-- Robin Warner

The Ion seems more like a work in progress than a finished car. The styling is unresolved, vacillating somewhere between the flat-sided, sharp-edged look of a Cadillac CTS and the stubby, rounded profile of an Audi A4. Its interior has more shades of tan, beige, and cream than desert camouflage. Major design elements such as the center-dash instrument binnacle and exterior roof-arch moldings appear to be different merely for the sake of being different. Interior details don't quite cross the line between cheap and inexpensive. And its performance and handling are less than okay for a car of its class. This muffin needs to go back in the oven till it's done.
-- Fred M.H. Gregory

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Sours: https://www.caranddriver.com/reviews/a15135247/saturn-ion-3-road-test/
Tour: 2003 Saturn Ion

2003 Saturn Ion

Saturn labels itself as a different kind of car company, but if a solid line of dependable and affordable vehicles is truly unique, then the rest of the automotive world needs to take a good hard look at itself. The ION is Saturn's subcompact car, providing owners with an everyday vehicle that won't cause any hassles.

For 2003, Saturn replaces ION, its entry-level model line, with larger, more-powerful sedans and a unique four-door coupe. It is the first major redesign of any Saturn model, proof that the manufacturer is right up there with the rest of the modern world.

Available Models
The 2003 Saturn ION is offered in three easily discernible trim levels: 1, 2 and 3.

Interior Features
Both the coupe and the sedan have four doors, but while the coupe seats four the sedan can accommodate five passengers. The 2003 Saturn ION offers a number of innovative features. One that stands out is a unique and practical center-mounted cluster. It is on the same horizontal sight line as the side-view mirrors, allowing the driver to set the steering wheel in the most comfortable position without needing to adjust it in order to see the instruments. It also enabled designers to equip Saturn ION models with a smaller steering wheel, allowing easier entry and exit and helping to create a more open and airy interior environment.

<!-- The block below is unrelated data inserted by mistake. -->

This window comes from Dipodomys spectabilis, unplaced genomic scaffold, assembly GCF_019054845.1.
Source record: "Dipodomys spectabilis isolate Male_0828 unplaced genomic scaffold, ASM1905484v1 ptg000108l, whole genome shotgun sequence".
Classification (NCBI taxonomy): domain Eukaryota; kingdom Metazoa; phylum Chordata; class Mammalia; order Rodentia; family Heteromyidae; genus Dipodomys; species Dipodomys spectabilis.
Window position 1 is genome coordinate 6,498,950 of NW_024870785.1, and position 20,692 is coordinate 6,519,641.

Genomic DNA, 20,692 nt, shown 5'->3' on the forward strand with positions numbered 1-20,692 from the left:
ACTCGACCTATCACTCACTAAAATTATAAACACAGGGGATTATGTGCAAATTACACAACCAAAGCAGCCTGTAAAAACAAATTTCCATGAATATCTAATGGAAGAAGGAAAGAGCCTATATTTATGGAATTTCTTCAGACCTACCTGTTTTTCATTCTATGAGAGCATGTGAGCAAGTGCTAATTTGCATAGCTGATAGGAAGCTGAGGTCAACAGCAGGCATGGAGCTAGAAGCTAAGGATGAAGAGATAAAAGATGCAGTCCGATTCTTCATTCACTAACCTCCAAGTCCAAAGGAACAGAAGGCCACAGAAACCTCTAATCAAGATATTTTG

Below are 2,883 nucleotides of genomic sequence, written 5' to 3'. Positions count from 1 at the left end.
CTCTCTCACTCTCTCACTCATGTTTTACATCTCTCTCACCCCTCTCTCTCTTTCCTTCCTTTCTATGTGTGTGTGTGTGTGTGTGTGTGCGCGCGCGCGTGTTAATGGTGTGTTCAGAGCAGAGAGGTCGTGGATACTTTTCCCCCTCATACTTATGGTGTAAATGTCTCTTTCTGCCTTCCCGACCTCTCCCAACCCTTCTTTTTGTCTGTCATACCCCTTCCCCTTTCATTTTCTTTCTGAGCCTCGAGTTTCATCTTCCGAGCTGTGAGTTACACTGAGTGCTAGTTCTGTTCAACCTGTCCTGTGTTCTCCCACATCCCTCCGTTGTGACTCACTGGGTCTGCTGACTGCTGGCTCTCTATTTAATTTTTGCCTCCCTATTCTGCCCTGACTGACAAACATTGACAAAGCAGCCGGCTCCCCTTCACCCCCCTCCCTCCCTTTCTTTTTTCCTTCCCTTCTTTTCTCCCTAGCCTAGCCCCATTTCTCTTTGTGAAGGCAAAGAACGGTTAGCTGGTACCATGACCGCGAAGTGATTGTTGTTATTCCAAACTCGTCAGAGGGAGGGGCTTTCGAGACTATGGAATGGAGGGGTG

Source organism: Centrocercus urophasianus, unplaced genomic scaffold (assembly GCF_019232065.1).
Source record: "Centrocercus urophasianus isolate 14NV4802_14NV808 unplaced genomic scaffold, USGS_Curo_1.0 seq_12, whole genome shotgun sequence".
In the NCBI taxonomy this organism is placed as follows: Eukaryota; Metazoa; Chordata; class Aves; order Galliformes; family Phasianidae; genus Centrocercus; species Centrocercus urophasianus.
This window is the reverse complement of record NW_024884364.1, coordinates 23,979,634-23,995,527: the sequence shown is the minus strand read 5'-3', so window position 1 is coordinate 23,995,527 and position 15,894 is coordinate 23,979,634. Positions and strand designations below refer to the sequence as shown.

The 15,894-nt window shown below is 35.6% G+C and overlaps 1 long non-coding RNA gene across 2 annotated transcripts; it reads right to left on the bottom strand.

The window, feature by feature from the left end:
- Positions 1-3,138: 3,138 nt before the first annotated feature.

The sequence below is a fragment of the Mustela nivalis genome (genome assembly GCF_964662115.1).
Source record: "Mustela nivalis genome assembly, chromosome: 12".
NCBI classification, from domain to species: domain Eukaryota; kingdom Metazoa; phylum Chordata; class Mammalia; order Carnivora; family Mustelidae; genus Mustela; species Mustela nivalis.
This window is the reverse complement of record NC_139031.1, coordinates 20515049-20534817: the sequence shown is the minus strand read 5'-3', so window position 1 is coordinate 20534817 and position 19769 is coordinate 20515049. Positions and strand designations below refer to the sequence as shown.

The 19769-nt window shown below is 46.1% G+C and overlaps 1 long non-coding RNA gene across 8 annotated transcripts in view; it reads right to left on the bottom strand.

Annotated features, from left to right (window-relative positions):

At the top of the line, the Saturn ION 3 has cruise control, air conditioning, an interior air filter, power mirrors and windows, remote keyless entry and an AM/FM/cassette/CD player.

Exterior Features
The 2003 Saturn ION has interchangeable roof rails that can be color-coordinated with interior accessories. This is just one of the many personalization features, both inside and out, that allows customers to craft unique and individual models for themselves.

One efficient engine is offered with the 2003 Saturn ION. It is a 2.2-liter 4-cylinder model with 140 horsepower at 5800 rpm and 145 lb-ft. of torque at 4400. Both 5-speed manual and 5-speed automatic transmission are available. Manuals have a rating of 26/33 mpg (city/highway), while automatics get 24/32 mpg (city/highway).
In addition, the ION is the first GM domestic small car with an electric power steering (EPS) system. This contributes to improved fuel efficiency by eliminating the power steering pump.

Safety and Security
The 2003 Saturn ION has dual front airbags, daytime running lights and an emergency inside trunk release. Curtain side airbags and antilock brakes are optional.

2003 Saturn Ion Highlights

Dual RADs on the quad coupe. The rear-access doors - combined with a front-passenger fold-flat seat and the lack of a B-pillar - help a customer fully utilize the interior space by making it easy to load and unload passengers and cargo, including larger objects that typically wouldn't fit in a traditional compact car.
A unique, and practical, center-mounted cluster. The center-mounted cluster is on the same horizontal sight line as the side-view mirrors. This design allows the driver to set the steering wheel in the most comfortable position without needing to adjust it in order to see the instruments. It also enabled designers to equip ION models with a smaller steering wheel, allowing easier entry and exit and helping to create a more open and airy interior environment.
The VTi variable transmission available on the quad coupe, the first application of a continuously variable transmission on a high-volume compact car in North America. It brings a surprisingly fun-to-drive sporty feel, plus improvements in fuel economy when compared with traditional step-gear transmissions.
One of the first North American applications of variable-ratio electric power steering, tuned to each trim level. The system enhances driver "feel" by allowing customized steering assist for different tire/wheel combinations and suspension levels, with improved fuel economy as an added benefit.
Interchangeable roof rails that can be color-coordinated with interior trim accessories, presenting unique personalization opportunities.

Get a Free Price Quote on a Saturn Ion.

Fast Stats

Coupe: 4

Sedan: 5

MSRP from



Ecotec 2.2L I4


140 @ 5800


5-speed auto

5-speed manual

VTi auto variable

MPG: City/Hwy

Auto: 24 / 32

Manual: 26 / 33

Sours: http://www.new-cars.com/2003/2003-saturn-ion.html